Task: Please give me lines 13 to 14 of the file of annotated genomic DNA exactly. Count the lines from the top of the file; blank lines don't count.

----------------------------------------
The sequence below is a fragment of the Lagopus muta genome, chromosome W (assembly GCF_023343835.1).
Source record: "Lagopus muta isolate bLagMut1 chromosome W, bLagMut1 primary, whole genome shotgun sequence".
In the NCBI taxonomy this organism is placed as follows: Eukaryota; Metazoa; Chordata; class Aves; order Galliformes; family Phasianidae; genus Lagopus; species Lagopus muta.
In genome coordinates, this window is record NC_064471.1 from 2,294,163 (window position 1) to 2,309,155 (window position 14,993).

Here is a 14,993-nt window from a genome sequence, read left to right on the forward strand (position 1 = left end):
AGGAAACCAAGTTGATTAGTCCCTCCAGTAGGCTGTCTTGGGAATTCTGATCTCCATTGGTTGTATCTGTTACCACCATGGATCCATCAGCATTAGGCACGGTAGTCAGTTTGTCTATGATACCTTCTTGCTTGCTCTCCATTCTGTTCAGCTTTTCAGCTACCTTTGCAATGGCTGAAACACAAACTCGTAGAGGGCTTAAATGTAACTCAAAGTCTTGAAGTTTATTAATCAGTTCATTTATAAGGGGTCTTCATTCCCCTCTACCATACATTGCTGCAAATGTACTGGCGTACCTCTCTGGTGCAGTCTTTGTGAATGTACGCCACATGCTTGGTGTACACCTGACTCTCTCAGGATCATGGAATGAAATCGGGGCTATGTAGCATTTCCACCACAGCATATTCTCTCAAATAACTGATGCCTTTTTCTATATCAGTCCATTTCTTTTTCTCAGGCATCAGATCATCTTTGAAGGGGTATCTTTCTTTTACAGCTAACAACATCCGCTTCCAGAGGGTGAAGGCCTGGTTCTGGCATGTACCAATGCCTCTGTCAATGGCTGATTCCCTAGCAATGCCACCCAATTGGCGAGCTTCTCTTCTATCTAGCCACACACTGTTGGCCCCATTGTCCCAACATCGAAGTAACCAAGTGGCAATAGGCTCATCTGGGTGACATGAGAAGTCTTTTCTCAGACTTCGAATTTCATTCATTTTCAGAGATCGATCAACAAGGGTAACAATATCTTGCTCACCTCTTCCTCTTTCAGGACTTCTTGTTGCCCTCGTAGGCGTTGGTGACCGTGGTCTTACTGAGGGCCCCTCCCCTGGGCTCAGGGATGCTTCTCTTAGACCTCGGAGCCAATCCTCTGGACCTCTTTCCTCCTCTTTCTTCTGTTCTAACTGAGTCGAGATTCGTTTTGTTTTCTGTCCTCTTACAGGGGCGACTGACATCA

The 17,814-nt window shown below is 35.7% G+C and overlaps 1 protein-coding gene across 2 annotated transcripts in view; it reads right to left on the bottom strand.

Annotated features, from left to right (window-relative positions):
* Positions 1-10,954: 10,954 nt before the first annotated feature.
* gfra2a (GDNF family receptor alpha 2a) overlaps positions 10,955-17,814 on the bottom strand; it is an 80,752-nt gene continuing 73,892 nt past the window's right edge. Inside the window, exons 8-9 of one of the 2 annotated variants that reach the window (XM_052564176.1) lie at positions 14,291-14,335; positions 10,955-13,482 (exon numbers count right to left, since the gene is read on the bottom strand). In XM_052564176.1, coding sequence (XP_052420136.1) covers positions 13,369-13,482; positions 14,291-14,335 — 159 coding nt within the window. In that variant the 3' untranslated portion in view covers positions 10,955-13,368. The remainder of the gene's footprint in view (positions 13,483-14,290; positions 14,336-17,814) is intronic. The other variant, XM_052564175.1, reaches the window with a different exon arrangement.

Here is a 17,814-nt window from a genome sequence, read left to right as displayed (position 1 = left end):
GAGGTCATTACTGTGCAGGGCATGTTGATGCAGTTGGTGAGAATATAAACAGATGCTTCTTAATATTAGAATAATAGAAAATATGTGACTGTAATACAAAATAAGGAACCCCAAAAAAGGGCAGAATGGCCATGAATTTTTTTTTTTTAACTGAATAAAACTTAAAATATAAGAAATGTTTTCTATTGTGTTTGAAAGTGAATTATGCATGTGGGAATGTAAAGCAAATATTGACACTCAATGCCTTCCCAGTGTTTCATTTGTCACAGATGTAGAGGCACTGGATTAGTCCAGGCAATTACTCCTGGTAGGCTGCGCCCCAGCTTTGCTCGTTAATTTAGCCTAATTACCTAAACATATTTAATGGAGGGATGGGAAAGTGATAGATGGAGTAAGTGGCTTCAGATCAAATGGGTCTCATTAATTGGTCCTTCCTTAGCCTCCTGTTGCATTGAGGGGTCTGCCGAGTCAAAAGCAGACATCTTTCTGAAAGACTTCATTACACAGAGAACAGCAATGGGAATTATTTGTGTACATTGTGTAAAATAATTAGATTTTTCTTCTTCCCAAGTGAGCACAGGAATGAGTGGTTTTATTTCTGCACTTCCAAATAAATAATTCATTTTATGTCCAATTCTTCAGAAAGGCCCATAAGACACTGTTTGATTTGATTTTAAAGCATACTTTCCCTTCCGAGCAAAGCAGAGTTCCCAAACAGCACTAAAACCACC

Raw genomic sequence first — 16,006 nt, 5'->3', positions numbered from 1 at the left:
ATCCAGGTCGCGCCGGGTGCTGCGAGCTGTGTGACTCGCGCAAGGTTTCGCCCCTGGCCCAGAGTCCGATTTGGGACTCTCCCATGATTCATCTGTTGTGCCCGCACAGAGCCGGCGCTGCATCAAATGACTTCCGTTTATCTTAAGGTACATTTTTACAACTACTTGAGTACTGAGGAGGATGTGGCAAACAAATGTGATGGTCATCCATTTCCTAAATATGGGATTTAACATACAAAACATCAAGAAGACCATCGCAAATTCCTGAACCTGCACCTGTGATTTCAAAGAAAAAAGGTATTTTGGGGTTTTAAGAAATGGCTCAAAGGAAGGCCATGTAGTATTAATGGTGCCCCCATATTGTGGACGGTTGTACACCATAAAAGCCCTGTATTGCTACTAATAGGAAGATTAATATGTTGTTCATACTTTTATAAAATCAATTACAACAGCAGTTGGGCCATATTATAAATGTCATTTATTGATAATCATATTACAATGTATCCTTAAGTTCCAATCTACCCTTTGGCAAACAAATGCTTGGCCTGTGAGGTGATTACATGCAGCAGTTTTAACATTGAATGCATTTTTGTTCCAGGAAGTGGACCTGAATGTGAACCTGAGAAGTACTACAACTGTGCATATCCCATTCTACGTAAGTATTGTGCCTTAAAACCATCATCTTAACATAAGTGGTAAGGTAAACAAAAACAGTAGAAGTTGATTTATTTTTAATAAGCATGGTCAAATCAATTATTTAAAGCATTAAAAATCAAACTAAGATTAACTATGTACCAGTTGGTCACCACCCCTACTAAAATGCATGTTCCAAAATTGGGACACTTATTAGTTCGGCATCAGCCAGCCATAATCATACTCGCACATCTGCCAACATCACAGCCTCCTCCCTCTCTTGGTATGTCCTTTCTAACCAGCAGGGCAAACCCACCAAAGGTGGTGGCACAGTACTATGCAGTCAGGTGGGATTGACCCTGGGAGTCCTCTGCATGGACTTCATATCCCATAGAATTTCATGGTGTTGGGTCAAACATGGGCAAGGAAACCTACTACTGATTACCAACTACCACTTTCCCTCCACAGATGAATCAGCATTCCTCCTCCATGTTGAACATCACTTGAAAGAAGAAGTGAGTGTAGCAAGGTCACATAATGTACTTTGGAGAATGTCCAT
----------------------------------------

Raw genomic sequence first — 16,006 nt, 5'->3', positions numbered from 1 at the left:
ATCCAGGTCGCGCCGGGTGCTGCGAGCTGTGTGACTCGCGCAAGGTTTCGCCCCTGGCCCAGAGTCCGATTTGGGACTCTCCCATGATTCATCTGTTGTGCCCGCACAGAGCCGGCGCTGCATCAAATGACTTCCGTTTATCTTAAGGTACATTTTTACAACTACTTGAGTACTGAGGAGGATGTGGCAAACAAATGTGATGGTCATCCATTTCCTAAATATGGGATTTAACATACAAAACATCAAGAAGACCATCGCAAATTCCTGAACCTGCACCTGTGATTTCAAAGAAAAAAGGTATTTTGGGGTTTTAAGAAATGGCTCAAAGGAAGGCCATGTAGTATTAATGGTGCCCCCATATTGTGGACGGTTGTACACCATAAAAGCCCTGTATTGCTACTAATAGGAAGATTAATATGTTGTTCATACTTTTATAAAATCAATTACAACAGCAGTTGGGCCATATTATAAATGTCATTTATTGATAATCATATTACAATGTATCCTTAAGTTCCAATCTACCCTTTGGCAAACAAATGCTTGGCCTGTGAGGTGATTACATGCAGCAGTTTTAACATTGAATGCATTTTTGTTCCAGGAAGTGGACCTGAATGTGAACCTGAGAAGTACTACAACTGTGCATATCCCATTCTACGTAAGTATTGTGCCTTAAAACCATCATCTTAACATAAGTGGTAAGGTAAACAAAAACAGTAGAAGTTGATTTATTTTTAATAAGCATGGTCAAATCAATTATTTAAAGCATTAAAAATCAAACTAAGATTAACTATGTACCAGTTGGTCACCACCCCTACTAAAATGCATGTTCCAAAATTGGGACACTTATTAGTTCGGCATCAGCCAGCCATAATCATACTCGCACATCTGCCAACATCACAGCCTCCTCCCTCTCTTGGTATGTCCTTTCTAACCAGCAGGGCAAACCCACCAAAGGTGGTGGCACAGTACTATGCAGTCAGGTGGGATTGACCCTGGGAGTCCTCTGCATGGACTTCATATCCCATAGAATTTCATGGTGTTGGGTCAAACATGGGCAAGGAAACCTACTACTGATTACCAACTACCACTTTCCCTCCACAGATGAATCAGCATTCCTCCTCCATGTTGAACATCACTTGAAAGAAGAAGTGAGTGTAGCAAGGTCACATAATGTACTTTGGAGAATGTCCAT